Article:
Konrád,K., Tátrai,T., Hunka,A., Vereckei,E., Korondi,I.
Controlled trial of balneotherapy in treatment of low back pain
Annals of Rheumatic Diseases
(1992; 51: 820-822.)

Three groups were formed, by means of randomized selection, from 158 persons suffering from "non-specific" lower back pains, who were at the same time, capable of work-performance, and were working for the entire duration of the survey i.e. - were not on sick-leave.
2,541 persons were involved in the review having preceded selection, of them, 845 had lower back pains, yet, due to disqualifying reasons only 158 were included in the survey group. All of them were given ambulant treatment, after work.
Those belonging to group ,,A”, received calcium-magnesium-hydrogen carbonated-sulphurous baths. (37 C degrees, 15 minutes).
Members of group ,,B” were given an underwater jet massage to their lower back (37 C degrees, 1 atm, 10 cm distance, 15 minutes).
Group ,,C” received underwater traction bath, first, with no weight, then, with a weight of 3 kg respectively hung on both sides of the swimming-pool belt.
Members of all three groups received treatments for four weeks, three times a week. The thermal mineral water applied was identical in each case. The conclusion of the treatment, with regard to the reduction of pain, the dose of required painkillers and the spinal motions, showed no essential difference was detected between the three groups. All three groups experienced a reduction in pain and overall complaints. Check-up tests performed a year later obtained the same result. In the opinion of the authors, in case of chronic lower back pain, not a single form of balneo-hydrotherapy treatment should be ignored or underrated.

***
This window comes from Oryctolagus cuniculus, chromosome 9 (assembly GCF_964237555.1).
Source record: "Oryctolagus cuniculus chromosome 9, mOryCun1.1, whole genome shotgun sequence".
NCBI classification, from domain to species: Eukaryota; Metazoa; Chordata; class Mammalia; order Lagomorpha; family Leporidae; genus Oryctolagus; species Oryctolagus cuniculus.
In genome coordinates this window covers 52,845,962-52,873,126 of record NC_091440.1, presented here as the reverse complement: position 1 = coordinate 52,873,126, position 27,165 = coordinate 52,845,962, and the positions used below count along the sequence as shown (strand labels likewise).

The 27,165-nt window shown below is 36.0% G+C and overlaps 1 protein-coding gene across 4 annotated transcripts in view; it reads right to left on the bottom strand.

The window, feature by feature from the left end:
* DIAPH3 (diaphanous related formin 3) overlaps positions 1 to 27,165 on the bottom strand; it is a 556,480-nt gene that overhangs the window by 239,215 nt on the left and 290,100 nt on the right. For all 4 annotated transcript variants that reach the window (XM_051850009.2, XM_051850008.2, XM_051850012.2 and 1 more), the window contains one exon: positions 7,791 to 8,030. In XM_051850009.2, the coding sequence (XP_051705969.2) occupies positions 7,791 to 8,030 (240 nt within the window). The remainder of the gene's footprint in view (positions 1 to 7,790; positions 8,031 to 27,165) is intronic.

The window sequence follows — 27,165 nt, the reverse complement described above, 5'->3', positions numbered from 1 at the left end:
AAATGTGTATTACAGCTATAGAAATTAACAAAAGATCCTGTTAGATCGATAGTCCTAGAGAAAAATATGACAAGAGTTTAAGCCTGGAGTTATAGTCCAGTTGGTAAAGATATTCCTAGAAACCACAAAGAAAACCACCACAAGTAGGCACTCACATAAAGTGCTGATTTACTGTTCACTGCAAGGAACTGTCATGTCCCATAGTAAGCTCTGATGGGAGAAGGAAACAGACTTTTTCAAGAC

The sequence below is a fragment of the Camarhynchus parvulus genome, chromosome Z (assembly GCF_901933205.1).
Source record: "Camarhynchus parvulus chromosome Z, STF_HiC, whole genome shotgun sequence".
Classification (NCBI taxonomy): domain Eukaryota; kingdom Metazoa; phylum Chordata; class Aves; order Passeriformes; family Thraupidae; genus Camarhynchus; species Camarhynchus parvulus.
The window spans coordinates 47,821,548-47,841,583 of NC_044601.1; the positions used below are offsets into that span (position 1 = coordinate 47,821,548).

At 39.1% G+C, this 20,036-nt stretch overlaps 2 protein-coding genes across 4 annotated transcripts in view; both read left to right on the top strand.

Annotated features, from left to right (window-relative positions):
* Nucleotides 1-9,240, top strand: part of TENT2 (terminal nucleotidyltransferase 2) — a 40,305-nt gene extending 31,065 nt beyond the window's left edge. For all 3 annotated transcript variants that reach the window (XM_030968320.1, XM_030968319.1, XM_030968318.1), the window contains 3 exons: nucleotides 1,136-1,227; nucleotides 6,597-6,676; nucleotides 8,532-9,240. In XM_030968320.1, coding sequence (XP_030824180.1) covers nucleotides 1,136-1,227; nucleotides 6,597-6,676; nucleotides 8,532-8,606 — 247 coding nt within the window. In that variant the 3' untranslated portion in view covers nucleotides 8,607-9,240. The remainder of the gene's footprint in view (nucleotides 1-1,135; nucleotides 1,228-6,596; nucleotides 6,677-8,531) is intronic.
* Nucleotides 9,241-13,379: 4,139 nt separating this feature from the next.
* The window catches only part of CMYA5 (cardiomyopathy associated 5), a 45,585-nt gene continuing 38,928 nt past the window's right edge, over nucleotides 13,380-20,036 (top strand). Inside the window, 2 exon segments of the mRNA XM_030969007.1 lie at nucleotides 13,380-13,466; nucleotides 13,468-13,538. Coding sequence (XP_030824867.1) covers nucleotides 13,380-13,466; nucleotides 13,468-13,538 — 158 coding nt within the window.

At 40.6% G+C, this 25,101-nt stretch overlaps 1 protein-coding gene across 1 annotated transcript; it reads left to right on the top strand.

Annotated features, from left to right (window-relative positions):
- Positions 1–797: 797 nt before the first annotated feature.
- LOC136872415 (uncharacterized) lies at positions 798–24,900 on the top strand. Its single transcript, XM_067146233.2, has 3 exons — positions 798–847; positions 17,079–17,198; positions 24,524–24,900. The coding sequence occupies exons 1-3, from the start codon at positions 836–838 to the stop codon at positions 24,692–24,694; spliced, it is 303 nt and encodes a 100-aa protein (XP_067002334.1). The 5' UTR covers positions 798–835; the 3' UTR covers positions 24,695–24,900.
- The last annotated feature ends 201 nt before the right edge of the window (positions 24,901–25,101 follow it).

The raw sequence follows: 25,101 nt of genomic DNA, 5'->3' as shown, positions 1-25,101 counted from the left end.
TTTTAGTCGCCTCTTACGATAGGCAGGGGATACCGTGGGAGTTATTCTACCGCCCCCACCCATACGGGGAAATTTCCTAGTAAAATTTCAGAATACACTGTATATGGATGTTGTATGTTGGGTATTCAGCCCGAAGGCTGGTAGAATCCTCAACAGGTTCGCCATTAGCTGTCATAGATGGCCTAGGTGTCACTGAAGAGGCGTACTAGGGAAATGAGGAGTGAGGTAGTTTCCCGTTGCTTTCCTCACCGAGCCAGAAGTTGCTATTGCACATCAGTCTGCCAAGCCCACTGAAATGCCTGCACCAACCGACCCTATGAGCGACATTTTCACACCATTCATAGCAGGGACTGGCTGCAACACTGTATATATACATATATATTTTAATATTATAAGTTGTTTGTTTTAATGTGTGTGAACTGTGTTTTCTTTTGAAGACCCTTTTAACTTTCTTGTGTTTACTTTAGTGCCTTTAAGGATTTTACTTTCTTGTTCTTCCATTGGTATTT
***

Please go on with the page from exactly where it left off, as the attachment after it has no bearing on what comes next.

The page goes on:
Géza Bálint
The biology, chemistry, physics and metaphysics of balneotherapy
Balneology-Spa affairs-Spa tourism
(2013, 32nd volume, Issues 1-2, pp. 6-13)

A summary clinical article dealing with the effect of thermal mineral waters and mud treatments. Its introduction covers the phenomena associated with the direct physical effects of spa treatments – the so-called ‘spa fatigue’ and ‘spa reaction’. The latter manifests itself on day 6-8 of a balneotherapy complex therapy stay, its symptoms being the intensification of pain, fatigue and a temporary increase in the number of white blood cells and erythrocyte sedimentation. However this phenomena ceases within 2-3 days. Spa fatigue manifests itself during continuous spa treatment after cca. 3 weeks and manifests itself in temporary fatigue, indisposition and irritability.
Subsequently, the article reviews essential domestic and overseas published materials that concern the effects of balneotherapy, highlighting especially those published in English. Regarding the chemical effects of spa treatments, it covers the important chemicals found in thermal mineral water that have an impact on skin nerve terminals and how they can reduce the sensation of pain. It also dwells upon the impact of other absorbed minerals.
Naturally, the mechanical attributes of water, the favourable effects of buoyancy, temperature, water pressure, etc. prevail in balneotherapy also.
The article goes on to highlight the importance of spa balneotherapy treatment in spa tourism, at the same time, pointing out how this is not equivalent to wellness. It simultaneously recommends establishing health clubs at the bathing resorts.